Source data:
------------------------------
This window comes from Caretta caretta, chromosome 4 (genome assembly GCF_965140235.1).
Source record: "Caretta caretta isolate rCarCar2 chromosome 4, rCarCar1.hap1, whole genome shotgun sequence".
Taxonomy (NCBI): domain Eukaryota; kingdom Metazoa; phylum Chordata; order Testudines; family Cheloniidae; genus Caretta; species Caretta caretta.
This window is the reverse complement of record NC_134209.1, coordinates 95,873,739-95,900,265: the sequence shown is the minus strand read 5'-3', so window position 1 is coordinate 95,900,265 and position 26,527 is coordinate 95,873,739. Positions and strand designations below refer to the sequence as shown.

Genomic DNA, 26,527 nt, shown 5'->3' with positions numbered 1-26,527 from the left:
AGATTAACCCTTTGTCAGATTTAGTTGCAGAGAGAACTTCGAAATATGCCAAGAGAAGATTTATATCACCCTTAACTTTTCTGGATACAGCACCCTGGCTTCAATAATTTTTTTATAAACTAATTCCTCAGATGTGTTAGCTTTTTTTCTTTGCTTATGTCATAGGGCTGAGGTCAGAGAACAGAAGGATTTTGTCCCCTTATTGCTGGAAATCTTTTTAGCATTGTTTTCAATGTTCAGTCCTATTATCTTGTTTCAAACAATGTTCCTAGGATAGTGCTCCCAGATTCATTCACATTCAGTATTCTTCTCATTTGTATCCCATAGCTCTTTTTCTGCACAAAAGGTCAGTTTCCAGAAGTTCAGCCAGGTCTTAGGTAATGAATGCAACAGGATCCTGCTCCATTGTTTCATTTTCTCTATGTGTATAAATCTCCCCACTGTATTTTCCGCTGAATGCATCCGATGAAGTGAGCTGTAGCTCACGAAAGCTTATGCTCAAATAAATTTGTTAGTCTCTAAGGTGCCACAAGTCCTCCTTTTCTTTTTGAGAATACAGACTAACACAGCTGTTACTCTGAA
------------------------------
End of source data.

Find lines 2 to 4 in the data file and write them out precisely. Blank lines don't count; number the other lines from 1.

Source record: "Caretta caretta isolate rCarCar2 chromosome 4, rCarCar1.hap1, whole genome shotgun sequence".
Taxonomy (NCBI): domain Eukaryota; kingdom Metazoa; phylum Chordata; order Testudines; family Cheloniidae; genus Caretta; species Caretta caretta.
This window is the reverse complement of record NC_134209.1, coordinates 95,873,739-95,900,265: the sequence shown is the minus strand read 5'-3', so window position 1 is coordinate 95,900,265 and position 26,527 is coordinate 95,873,739. Positions and strand designations below refer to the sequence as shown.